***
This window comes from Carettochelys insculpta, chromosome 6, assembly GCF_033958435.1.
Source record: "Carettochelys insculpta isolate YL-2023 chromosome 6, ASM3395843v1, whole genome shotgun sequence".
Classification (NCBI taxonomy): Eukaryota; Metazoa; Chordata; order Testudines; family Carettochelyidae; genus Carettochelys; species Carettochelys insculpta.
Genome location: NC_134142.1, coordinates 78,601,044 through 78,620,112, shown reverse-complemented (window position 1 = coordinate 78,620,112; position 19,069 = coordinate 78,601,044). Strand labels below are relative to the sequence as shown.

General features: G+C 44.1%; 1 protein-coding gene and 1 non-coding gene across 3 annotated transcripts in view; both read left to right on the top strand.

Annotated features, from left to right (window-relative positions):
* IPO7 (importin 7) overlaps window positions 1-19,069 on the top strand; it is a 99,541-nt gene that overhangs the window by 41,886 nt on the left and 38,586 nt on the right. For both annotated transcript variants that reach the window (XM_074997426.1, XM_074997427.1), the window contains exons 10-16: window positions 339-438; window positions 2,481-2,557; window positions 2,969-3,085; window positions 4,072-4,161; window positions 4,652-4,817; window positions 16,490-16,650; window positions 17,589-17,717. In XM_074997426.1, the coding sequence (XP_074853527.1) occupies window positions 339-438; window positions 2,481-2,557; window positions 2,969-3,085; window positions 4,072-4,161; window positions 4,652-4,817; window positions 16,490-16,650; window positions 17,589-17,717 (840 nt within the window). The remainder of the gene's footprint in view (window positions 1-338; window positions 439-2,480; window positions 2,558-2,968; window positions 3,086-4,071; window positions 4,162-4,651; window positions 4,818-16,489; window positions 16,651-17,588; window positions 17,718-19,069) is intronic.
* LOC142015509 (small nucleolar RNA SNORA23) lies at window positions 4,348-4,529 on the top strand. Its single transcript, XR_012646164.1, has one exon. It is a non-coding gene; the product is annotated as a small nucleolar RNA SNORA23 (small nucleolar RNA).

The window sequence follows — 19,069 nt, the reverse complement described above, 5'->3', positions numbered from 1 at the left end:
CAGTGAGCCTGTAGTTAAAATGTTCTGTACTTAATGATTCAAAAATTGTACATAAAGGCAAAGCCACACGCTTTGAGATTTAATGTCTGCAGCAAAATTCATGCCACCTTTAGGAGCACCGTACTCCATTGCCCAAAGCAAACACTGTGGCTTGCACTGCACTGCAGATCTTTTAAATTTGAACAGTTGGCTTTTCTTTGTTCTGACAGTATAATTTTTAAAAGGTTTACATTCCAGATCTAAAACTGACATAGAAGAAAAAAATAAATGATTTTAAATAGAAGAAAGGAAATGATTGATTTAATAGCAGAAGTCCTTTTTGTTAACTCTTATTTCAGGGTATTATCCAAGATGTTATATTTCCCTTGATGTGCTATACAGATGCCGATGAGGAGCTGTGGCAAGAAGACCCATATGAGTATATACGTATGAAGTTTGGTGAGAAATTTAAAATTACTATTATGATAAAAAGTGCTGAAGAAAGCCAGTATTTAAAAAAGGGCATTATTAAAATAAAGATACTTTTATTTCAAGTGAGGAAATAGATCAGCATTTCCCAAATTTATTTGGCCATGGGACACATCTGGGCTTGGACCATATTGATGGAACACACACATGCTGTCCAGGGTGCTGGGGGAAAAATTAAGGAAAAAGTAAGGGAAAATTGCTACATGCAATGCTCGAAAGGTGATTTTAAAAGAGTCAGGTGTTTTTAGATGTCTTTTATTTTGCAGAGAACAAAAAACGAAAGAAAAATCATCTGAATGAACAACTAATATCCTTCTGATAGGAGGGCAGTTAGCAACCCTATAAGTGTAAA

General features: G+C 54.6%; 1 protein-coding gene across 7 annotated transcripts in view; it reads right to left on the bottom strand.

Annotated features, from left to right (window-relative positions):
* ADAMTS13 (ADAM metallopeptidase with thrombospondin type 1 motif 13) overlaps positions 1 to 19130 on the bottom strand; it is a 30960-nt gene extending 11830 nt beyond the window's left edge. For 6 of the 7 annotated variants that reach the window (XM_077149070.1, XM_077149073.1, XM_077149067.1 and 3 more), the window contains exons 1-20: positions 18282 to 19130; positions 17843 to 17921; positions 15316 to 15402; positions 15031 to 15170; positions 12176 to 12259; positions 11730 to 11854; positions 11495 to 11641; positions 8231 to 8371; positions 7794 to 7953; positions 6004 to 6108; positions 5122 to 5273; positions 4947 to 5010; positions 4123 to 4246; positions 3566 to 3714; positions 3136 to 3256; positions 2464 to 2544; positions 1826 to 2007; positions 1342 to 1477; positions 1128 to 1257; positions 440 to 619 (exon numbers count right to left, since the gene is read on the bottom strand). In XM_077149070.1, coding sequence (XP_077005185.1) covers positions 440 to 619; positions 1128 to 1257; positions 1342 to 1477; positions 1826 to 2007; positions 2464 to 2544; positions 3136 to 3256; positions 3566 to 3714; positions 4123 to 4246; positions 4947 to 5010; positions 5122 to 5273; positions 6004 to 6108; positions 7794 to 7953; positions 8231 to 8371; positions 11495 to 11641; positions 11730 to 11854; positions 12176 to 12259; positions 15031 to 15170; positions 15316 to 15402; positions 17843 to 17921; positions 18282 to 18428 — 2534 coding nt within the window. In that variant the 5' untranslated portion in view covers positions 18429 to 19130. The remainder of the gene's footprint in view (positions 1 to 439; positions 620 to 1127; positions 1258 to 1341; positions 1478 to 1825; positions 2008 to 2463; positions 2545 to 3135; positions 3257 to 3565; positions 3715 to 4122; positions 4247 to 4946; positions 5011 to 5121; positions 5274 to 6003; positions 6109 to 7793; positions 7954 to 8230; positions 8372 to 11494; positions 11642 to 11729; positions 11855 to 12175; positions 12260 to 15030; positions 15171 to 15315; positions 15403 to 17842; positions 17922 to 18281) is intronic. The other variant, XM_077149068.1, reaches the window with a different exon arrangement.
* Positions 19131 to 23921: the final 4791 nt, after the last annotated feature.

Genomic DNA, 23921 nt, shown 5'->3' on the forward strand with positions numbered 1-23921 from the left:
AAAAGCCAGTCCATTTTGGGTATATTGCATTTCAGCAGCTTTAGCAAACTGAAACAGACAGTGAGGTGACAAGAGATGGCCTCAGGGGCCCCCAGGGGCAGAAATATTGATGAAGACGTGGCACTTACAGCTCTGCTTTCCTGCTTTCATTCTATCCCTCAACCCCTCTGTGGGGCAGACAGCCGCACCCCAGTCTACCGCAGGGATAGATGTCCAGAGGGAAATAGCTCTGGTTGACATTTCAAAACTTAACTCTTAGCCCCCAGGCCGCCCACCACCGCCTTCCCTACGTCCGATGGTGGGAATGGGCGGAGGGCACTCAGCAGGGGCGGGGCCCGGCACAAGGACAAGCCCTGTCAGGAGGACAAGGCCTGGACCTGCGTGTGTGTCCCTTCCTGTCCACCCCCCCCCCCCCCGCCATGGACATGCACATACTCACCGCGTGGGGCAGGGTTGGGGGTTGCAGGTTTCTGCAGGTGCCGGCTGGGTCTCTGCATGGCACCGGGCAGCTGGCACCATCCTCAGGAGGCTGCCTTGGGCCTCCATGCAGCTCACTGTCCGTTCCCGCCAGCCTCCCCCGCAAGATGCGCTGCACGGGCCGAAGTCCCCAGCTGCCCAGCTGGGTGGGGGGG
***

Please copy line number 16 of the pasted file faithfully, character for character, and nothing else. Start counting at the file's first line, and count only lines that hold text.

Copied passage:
AAAAGCCAGTCCATTTTGGGTATATTGCATTTCAGCAGCTTTAGCAAACTGAAACAGACAGTGAGGTGACAAGAGATGGCCTCAGGGGCCCCCAGGGGCAGAAATATTGATGAAGACGTGGCACTTACAGCTCTGCTTTCCTGCTTTCATTCTATCCCTCAACCCCTCTGTGGGGCAGACAGCCGCACCCCAGTCTACCGCAGGGATAGATGTCCAGAGGGAAATAGCTCTGGTTGACATTTCAAAACTTAACTCTTAGCCCCCAGGCCGCCCACCACCGCCTTCCCTACGTCCGATGGTGGGAATGGGCGGAGGGCACTCAGCAGGGGCGGGGCCCGGCACAAGGACAAGCCCTGTCAGGAGGACAAGGCCTGGACCTGCGTGTGTGTCCCTTCCTGTCCACCCCCCCCCCCCCCGCCATGGACATGCACATACTCACCGCGTGGGGCAGGGTTGGGGGTTGCAGGTTTCTGCAGGTGCCGGCTGGGTCTCTGCATGGCACCGGGCAGCTGGCACCATCCTCAGGAGGCTGCCTTGGGCCTCCATGCAGCTCACTGTCCGTTCCCGCCAGCCTCCCCCGCAAGATGCGCTGCACGGGCCGAAGTCCCCAGCTGCCCAGCTGGGTGGGGGGG